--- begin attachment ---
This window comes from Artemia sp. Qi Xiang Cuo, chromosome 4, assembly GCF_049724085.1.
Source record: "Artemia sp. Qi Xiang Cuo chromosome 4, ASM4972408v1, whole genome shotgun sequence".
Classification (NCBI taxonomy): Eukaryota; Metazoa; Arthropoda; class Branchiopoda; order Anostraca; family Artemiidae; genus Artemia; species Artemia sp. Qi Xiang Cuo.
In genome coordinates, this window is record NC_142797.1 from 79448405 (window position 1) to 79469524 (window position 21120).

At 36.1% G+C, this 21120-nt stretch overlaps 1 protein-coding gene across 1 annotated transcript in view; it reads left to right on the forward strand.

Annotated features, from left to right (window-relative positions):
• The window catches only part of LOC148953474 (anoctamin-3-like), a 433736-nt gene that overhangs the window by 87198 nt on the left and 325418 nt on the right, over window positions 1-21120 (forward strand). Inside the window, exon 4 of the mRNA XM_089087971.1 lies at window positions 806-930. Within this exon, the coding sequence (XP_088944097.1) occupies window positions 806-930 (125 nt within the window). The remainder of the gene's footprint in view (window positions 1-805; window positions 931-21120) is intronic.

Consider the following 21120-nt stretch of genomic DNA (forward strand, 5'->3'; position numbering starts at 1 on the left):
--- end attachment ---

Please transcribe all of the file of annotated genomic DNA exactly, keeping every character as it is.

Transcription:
This window comes from Artemia sp. Qi Xiang Cuo, chromosome 4, assembly GCF_049724085.1.
Source record: "Artemia sp. Qi Xiang Cuo chromosome 4, ASM4972408v1, whole genome shotgun sequence".
Classification (NCBI taxonomy): Eukaryota; Metazoa; Arthropoda; class Branchiopoda; order Anostraca; family Artemiidae; genus Artemia; species Artemia sp. Qi Xiang Cuo.
In genome coordinates, this window is record NC_142797.1 from 79448405 (window position 1) to 79469524 (window position 21120).

At 36.1% G+C, this 21120-nt stretch overlaps 1 protein-coding gene across 1 annotated transcript in view; it reads left to right on the forward strand.

Annotated features, from left to right (window-relative positions):
• The window catches only part of LOC148953474 (anoctamin-3-like), a 433736-nt gene that overhangs the window by 87198 nt on the left and 325418 nt on the right, over window positions 1-21120 (forward strand). Inside the window, exon 4 of the mRNA XM_089087971.1 lies at window positions 806-930. Within this exon, the coding sequence (XP_088944097.1) occupies window positions 806-930 (125 nt within the window). The remainder of the gene's footprint in view (window positions 1-805; window positions 931-21120) is intronic.

Consider the following 21120-nt stretch of genomic DNA (forward strand, 5'->3'; position numbering starts at 1 on the left):